Journal Article

HIF1α regulated expression of XPA contributes to cisplatin resistance in lung cancer

Yanbin Liu, Amanda M. Bernauer, Christin M. Yingling and Steven A. Belinsky

in Carcinogenesis

Volume 33, issue 6, pages 1187-1192
Published in print June 2012 | ISSN: 0143-3334
Published online March 2012 | e-ISSN: 1460-2180 | DOI: http://dx.doi.org/10.1093/carcin/bgs142
HIF1α regulated expression of XPA contributes to cisplatin resistance in lung cancer

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Factors regulating nucleotide excision repair probably contribute to the heterogenous response of advanced stage lung cancer patients to drugs such as cisplatin. Studies to identify the genes in the nucleotide excision repair pathway most closely associated with resistance to cisplatin have not been conclusive. We hypothesized that Xeroderma pigmentosum complementation group A (XPA), because of its dual role in sensing and recruiting other DNA repair proteins to the damaged template, would be critical in defining sensitivity to cisplatin. Studies were conducted to identify factors regulating transcription of XPA, to assess its role in modulating sensitivity to cisplatin and its expression in primary lung tumors. Hypoxia-inducible factor 1 alpha (HIF1α) subunit was found to bind with strong affinity to a hypoxia response element sequence in the promoter of XPA. Modulating expression of HIF1α by small interfering RNA or cobalt chloride markedly reduced or increased transcription of XPA in lung cancer cell lines, respectively. Protein levels of XPA were strongly correlated with sensitivity to cisplatin (r = 0.88; P < 0.001) in cell lines and sensitivity could be increased by small interfering RNA depletion of XPA. Expression of XPA determined in 54 primary lung tumors was elevated on average 5.2-fold when compared with normal bronchial epithelial cells and correlated with levels of HIF1α (r = 0.58; P < 0.01). Together, these studies identify XPA as a novel target for regulation by HIF1α whose modulation could impact lung cancer therapy.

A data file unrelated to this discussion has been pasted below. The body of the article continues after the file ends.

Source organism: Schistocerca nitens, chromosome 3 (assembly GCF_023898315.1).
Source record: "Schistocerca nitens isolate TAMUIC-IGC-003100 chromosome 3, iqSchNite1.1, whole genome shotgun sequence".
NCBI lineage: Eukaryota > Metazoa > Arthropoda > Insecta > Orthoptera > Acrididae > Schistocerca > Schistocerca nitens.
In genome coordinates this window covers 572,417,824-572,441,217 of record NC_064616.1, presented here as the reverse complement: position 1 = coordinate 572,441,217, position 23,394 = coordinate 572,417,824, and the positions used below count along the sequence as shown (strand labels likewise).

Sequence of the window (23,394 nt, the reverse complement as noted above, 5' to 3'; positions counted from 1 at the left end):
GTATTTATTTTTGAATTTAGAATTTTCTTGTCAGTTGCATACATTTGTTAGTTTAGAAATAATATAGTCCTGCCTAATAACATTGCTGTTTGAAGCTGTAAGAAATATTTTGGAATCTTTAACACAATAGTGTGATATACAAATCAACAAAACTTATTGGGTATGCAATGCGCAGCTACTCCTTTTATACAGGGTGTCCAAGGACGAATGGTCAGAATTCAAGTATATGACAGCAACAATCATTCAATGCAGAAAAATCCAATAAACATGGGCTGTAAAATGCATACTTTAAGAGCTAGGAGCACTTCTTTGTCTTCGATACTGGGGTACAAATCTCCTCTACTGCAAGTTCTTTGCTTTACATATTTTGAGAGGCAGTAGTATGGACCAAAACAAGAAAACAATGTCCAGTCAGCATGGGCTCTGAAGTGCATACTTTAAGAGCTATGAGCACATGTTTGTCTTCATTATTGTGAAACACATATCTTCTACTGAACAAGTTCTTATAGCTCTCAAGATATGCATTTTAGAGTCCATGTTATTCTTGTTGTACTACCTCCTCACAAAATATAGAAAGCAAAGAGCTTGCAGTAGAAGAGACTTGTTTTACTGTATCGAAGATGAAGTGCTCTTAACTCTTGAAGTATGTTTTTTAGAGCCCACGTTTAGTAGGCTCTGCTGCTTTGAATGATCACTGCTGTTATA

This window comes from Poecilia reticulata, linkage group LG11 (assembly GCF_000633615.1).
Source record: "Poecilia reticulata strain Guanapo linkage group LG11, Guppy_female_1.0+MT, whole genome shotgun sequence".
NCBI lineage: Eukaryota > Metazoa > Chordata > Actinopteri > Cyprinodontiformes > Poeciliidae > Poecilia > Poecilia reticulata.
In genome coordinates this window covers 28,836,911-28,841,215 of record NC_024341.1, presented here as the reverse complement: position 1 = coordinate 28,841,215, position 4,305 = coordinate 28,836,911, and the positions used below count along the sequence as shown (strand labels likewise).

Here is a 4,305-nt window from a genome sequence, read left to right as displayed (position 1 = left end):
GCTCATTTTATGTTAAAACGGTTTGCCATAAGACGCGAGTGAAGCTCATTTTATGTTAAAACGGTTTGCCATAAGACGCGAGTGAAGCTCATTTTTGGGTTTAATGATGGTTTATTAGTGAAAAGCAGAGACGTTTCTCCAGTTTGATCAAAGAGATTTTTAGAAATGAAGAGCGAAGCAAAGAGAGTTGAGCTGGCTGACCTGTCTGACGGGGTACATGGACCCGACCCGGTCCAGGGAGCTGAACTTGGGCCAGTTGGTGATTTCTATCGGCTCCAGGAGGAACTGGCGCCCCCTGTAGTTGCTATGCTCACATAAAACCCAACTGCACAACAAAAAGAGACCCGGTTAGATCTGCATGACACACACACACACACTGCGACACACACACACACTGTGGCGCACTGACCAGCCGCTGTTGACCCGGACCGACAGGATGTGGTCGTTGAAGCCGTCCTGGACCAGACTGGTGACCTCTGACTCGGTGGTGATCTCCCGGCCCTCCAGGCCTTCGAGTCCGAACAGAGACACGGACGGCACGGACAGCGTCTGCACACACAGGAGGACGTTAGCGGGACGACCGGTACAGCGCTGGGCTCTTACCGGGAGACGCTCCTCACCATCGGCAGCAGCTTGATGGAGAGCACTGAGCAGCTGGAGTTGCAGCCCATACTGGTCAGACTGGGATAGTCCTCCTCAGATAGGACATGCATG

Journal Article.  4390 words.  Illustrated.

Subjects: Clinical Cytogenetics and Molecular Genetics

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